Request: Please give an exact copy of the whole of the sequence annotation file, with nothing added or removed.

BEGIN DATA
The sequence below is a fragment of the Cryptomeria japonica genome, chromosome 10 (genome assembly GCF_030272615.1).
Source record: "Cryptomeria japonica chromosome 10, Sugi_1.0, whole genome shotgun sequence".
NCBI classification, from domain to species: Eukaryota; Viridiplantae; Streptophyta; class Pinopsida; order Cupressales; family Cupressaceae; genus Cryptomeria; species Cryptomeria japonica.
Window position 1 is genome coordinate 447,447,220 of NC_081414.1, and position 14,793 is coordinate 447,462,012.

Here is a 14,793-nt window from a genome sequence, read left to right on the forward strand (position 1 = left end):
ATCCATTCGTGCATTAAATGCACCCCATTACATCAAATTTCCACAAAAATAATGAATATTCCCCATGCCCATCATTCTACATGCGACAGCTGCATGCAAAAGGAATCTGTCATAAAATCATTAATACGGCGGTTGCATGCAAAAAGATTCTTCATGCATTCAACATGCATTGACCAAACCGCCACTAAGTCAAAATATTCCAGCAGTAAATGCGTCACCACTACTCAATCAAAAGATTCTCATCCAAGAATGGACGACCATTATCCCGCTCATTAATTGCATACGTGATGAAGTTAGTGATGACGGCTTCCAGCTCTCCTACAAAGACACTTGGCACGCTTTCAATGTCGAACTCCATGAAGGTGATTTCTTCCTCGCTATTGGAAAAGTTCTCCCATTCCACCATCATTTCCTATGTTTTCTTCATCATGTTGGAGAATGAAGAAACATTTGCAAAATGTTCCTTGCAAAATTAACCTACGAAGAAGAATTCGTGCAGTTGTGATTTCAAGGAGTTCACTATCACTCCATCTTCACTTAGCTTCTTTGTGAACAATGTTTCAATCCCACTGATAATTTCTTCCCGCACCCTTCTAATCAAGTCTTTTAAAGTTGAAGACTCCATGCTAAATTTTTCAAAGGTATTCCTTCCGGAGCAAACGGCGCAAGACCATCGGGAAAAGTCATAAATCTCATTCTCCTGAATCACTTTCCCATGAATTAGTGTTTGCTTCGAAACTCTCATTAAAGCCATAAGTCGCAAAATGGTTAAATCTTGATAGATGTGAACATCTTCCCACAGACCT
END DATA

The sequence below is a fragment of the Cryptomeria japonica genome, chromosome 10 (genome assembly GCF_030272615.1).
Source record: "Cryptomeria japonica chromosome 10, Sugi_1.0, whole genome shotgun sequence".
NCBI classification, from domain to species: Eukaryota; Viridiplantae; Streptophyta; class Pinopsida; order Cupressales; family Cupressaceae; genus Cryptomeria; species Cryptomeria japonica.
Window position 1 is genome coordinate 447,447,220 of NC_081414.1, and position 14,793 is coordinate 447,462,012.

Here is a 14,793-nt window from a genome sequence, read left to right on the forward strand (position 1 = left end):
ATCCATTCGTGCATTAAATGCACCCCATTACATCAAATTTCCACAAAAATAATGAATATTCCCCATGCCCATCATTCTACATGCGACAGCTGCATGCAAAAGGAATCTGTCATAAAATCATTAATACGGCGGTTGCATGCAAAAAGATTCTTCATGCATTCAACATGCATTGACCAAACCGCCACTAAGTCAAAATATTCCAGCAGTAAATGCGTCACCACTACTCAATCAAAAGATTCTCATCCAAGAATGGACGACCATTATCCCGCTCATTAATTGCATACGTGATGAAGTTAGTGATGACGGCTTCCAGCTCTCCTACAAAGACACTTGGCACGCTTTCAATGTCGAACTCCATGAAGGTGATTTCTTCCTCGCTATTGGAAAAGTTCTCCCATTCCACCATCATTTCCTATGTTTTCTTCATCATGTTGGAGAATGAAGAAACATTTGCAAAATGTTCCTTGCAAAATTAACCTACGAAGAAGAATTCGTGCAGTTGTGATTTCAAGGAGTTCACTATCACTCCATCTTCACTTAGCTTCTTTGTGAACAATGTTTCAATCCCACTGATAATTTCTTCCCGCACCCTTCTAATCAAGTCTTTTAAAGTTGAAGACTCCATGCTAAATTTTTCAAAGGTATTCCTTCCGGAGCAAACGGCGCAAGACCATCGGGAAAAGTCATAAATCTCATTCTCCTGAATCACTTTCCCATGAATTAGTGTTTGCTTCGAAACTCTCATTAAAGCCATAAGTCGCAAAATGGTTAAATCTTGATAGATGTGAACATCTTCCCACAGACCT